In the 2008 Democratic presidential primary, Barron endorsed Barack Obama and forcefully denounced New York's junior senator: "I don't think Hillary Clinton should be an option for black people. She is a conservative Democrat … She is going to protect white interests."
In the 2008 Democratic presidential primary, Jeffries endorsed Obama. In the middle of the primary, Jeffries also said Clinton needed to repair relationships with black New Yorkers.
"It’s very important for her to engage in meaningful conversation and reconciliation to repair the damage that has been done," Jeffries told the Times in June 2008. "She is a very skilled politician and a decent human being. I’m confident she has the ability to repair the relationship, but will require tremendous and genuine effort on her part."
"You're rewarding flip-flopping," Barron said. "You're rewarding sell-outs ... I hope the lord sends a plague on both their houses because this is hustlers hustling hustlers. And the people's agenda is never put front and center. This is about bigger offices. This is about more staff. This is about perks and pork, and this is about chairmanships, or chairpersonships."
Jeffries has a broad coalition of institutional supporters. For example, he's been endorsed by Assemblyman Vito Lopez, chairman of the Brooklyn Democratic County organization, and the New Kings Democrats, a group seeking to topple Lopez.
Sometimes this ability to balance between divergent interests has produced awkwardness. Jeffries was one of the few Assembly Democrats to have repeatedly and loudly spoken out against gerrymandering. But after Andrew Cuomo signed into law a redistricting plan that includes Republican-drawn lines in the State Senate, Jeffries reacted quietly.
Later, a spokesperson emphasized what the two men have in common: "Assemblyman Jeffries views him [Cuomo] as both a partner and friend. They have worked closely together on progressive income tax reform, strengthening rent regulations, creating a jobs program for inner city at-risk youth and more."
Jeffries strongly opposed the New York Police Department's widespread usage of stop-and-frisks in predominately minority neighborhoods. Jeffries said, "The disproportionate number of blacks and Latinos stopped and frisked has increased year after year, indicating fundamental flaws in the execution of the stop-and-frisk policy."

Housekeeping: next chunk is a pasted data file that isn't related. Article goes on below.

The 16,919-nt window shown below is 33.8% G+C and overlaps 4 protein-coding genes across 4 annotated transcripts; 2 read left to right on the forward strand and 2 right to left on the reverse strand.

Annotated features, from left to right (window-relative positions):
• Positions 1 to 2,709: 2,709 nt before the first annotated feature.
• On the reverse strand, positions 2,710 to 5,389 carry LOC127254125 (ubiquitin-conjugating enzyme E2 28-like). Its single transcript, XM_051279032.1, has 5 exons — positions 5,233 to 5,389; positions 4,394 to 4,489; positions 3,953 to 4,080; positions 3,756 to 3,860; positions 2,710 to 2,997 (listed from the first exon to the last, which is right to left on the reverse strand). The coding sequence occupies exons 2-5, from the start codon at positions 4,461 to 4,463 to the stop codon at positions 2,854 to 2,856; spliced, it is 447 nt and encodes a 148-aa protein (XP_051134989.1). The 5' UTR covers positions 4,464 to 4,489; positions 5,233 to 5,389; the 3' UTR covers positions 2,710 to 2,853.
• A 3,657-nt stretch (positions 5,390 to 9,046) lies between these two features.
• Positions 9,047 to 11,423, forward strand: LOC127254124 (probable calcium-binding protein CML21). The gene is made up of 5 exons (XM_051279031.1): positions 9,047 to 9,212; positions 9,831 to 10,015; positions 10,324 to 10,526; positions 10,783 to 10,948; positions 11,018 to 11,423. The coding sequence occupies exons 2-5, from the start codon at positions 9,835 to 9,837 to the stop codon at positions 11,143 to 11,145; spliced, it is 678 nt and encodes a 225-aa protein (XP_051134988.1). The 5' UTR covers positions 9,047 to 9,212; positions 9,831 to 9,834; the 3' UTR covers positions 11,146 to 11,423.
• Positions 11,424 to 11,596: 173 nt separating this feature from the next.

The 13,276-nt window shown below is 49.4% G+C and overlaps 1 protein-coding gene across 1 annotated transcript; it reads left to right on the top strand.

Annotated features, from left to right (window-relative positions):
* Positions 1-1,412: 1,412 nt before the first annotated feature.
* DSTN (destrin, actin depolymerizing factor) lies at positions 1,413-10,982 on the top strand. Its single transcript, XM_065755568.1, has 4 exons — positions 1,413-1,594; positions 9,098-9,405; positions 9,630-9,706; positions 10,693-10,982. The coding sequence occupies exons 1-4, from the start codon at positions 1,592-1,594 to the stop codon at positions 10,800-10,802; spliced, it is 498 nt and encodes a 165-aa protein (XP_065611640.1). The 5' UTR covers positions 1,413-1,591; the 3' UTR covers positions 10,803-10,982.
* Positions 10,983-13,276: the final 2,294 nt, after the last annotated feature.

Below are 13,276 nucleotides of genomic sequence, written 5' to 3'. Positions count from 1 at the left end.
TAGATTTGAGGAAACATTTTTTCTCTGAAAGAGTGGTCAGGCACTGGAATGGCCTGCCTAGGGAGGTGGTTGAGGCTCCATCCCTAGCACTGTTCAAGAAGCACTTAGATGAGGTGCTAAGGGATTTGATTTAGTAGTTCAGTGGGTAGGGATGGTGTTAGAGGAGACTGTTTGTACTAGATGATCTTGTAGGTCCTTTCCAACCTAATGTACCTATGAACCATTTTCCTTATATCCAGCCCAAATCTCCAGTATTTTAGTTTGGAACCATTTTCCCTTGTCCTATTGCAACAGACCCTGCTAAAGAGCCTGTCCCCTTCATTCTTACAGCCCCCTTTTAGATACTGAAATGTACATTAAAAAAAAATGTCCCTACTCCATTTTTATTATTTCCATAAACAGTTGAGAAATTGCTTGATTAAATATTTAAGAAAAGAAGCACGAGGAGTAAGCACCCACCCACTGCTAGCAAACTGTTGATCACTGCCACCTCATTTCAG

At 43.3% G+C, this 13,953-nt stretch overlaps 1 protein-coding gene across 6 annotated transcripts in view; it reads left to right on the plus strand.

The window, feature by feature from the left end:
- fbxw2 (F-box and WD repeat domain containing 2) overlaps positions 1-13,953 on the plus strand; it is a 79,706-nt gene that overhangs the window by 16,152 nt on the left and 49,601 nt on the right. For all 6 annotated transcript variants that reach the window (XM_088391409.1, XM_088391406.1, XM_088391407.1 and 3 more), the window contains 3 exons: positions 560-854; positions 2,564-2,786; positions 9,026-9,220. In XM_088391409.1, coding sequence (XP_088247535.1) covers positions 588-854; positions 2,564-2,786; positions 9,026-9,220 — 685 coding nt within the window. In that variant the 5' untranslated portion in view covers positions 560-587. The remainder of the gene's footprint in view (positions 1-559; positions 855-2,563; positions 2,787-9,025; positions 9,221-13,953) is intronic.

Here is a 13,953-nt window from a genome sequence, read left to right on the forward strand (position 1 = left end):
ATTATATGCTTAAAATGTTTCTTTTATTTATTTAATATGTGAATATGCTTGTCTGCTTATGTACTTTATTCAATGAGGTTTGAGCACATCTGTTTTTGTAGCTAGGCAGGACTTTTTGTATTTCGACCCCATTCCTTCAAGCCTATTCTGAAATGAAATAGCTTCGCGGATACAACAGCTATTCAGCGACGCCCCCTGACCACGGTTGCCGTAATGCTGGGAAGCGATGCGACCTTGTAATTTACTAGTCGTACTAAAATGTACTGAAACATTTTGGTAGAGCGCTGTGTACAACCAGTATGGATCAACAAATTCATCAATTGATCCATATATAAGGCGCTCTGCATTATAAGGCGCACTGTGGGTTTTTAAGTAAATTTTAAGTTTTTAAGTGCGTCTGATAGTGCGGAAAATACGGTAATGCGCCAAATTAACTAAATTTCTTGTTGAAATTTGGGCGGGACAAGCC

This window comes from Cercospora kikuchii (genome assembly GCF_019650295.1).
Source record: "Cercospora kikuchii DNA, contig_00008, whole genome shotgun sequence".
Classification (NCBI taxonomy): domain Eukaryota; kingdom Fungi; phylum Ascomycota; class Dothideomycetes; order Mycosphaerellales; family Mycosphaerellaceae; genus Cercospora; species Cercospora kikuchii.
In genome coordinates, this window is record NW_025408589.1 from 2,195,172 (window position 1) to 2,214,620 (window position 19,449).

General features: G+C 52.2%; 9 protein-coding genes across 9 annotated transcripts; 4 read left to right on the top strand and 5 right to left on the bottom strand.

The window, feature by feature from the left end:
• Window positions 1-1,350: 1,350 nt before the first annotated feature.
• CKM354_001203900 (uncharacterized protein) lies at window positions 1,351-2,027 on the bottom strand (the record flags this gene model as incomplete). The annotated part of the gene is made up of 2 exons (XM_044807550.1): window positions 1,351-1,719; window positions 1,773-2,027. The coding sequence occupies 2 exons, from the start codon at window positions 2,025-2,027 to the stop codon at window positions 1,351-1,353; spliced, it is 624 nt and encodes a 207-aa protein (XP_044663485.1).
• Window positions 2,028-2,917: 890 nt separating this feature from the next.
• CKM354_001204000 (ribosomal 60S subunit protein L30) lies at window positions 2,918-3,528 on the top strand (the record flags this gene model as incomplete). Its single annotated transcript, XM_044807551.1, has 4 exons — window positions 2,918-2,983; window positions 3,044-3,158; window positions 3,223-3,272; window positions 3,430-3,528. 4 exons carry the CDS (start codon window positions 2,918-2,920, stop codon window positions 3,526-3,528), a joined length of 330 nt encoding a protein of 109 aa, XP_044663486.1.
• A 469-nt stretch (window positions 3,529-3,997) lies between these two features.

Jeffries has proposed to protect neighborhoods from commercial gentrification by, among other things, protecting their names from real-estate brokers.
"I plan to introduce the Neighborhood Integrity Act," Jeffries said. "This bill will require the city to develop a community-oriented process before brokers can rebrand a neighborhood or redefine its boundaries simply for commercial purposes. These new names rarely result from community input and are often disconnected from a neighborhood’s history, culture or tradition."
Barron fights gentrification in his and other neighborhoods
Barron has voted against several rezoning plans, even when they've been supported by the local Council members. He has pushed for more affordable housing, which he said is needed to offset the effects of the Bloomberg administration's policies.
"It seems that Bloomberg and others are still promoting development for the affluent rather than the lower income communities," Barron told a Columbia University student. “The city is in danger. Black and Latino communities and low-income communities are in danger of gentrification.”